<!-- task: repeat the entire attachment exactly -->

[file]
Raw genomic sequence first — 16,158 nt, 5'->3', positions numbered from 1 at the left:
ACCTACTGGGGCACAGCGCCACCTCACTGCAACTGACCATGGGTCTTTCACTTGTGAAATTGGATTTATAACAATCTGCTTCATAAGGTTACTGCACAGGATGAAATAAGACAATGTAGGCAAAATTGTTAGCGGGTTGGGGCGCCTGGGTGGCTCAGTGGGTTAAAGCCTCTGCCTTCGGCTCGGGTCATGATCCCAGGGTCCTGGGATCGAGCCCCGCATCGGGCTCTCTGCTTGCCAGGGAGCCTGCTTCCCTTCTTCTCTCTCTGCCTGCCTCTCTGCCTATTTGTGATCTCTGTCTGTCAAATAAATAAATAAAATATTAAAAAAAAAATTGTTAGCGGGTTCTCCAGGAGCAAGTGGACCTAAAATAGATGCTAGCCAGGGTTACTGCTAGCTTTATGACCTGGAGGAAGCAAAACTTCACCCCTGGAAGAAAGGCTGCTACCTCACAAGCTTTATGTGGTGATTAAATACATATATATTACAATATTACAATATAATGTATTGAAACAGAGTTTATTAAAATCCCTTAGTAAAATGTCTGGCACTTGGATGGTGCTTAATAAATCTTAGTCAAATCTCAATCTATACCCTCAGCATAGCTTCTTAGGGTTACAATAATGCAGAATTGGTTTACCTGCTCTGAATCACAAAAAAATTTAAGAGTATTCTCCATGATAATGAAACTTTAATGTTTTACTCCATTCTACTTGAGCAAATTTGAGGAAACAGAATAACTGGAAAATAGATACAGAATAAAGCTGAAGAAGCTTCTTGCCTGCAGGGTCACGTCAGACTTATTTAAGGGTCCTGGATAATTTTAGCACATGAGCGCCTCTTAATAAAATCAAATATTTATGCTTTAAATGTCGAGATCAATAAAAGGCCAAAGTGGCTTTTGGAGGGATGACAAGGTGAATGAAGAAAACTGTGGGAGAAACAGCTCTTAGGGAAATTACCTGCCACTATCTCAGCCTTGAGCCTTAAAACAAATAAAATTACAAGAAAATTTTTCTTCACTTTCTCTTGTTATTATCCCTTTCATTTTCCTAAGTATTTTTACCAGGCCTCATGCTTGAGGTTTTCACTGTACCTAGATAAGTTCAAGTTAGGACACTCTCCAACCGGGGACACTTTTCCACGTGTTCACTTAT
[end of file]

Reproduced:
Raw genomic sequence first — 16,158 nt, 5'->3', positions numbered from 1 at the left:
ACCTACTGGGGCACAGCGCCACCTCACTGCAACTGACCATGGGTCTTTCACTTGTGAAATTGGATTTATAACAATCTGCTTCATAAGGTTACTGCACAGGATGAAATAAGACAATGTAGGCAAAATTGTTAGCGGGTTGGGGCGCCTGGGTGGCTCAGTGGGTTAAAGCCTCTGCCTTCGGCTCGGGTCATGATCCCAGGGTCCTGGGATCGAGCCCCGCATCGGGCTCTCTGCTTGCCAGGGAGCCTGCTTCCCTTCTTCTCTCTCTGCCTGCCTCTCTGCCTATTTGTGATCTCTGTCTGTCAAATAAATAAATAAAATATTAAAAAAAAAATTGTTAGCGGGTTCTCCAGGAGCAAGTGGACCTAAAATAGATGCTAGCCAGGGTTACTGCTAGCTTTATGACCTGGAGGAAGCAAAACTTCACCCCTGGAAGAAAGGCTGCTACCTCACAAGCTTTATGTGGTGATTAAATACATATATATTACAATATTACAATATAATGTATTGAAACAGAGTTTATTAAAATCCCTTAGTAAAATGTCTGGCACTTGGATGGTGCTTAATAAATCTTAGTCAAATCTCAATCTATACCCTCAGCATAGCTTCTTAGGGTTACAATAATGCAGAATTGGTTTACCTGCTCTGAATCACAAAAAAATTTAAGAGTATTCTCCATGATAATGAAACTTTAATGTTTTACTCCATTCTACTTGAGCAAATTTGAGGAAACAGAATAACTGGAAAATAGATACAGAATAAAGCTGAAGAAGCTTCTTGCCTGCAGGGTCACGTCAGACTTATTTAAGGGTCCTGGATAATTTTAGCACATGAGCGCCTCTTAATAAAATCAAATATTTATGCTTTAAATGTCGAGATCAATAAAAGGCCAAAGTGGCTTTTGGAGGGATGACAAGGTGAATGAAGAAAACTGTGGGAGAAACAGCTCTTAGGGAAATTACCTGCCACTATCTCAGCCTTGAGCCTTAAAACAAATAAAATTACAAGAAAATTTTTCTTCACTTTCTCTTGTTATTATCCCTTTCATTTTCCTAAGTATTTTTACCAGGCCTCATGCTTGAGGTTTTCACTGTACCTAGATAAGTTCAAGTTAGGACACTCTCCAACCGGGGACACTTTTCCACGTGTTCACTTAT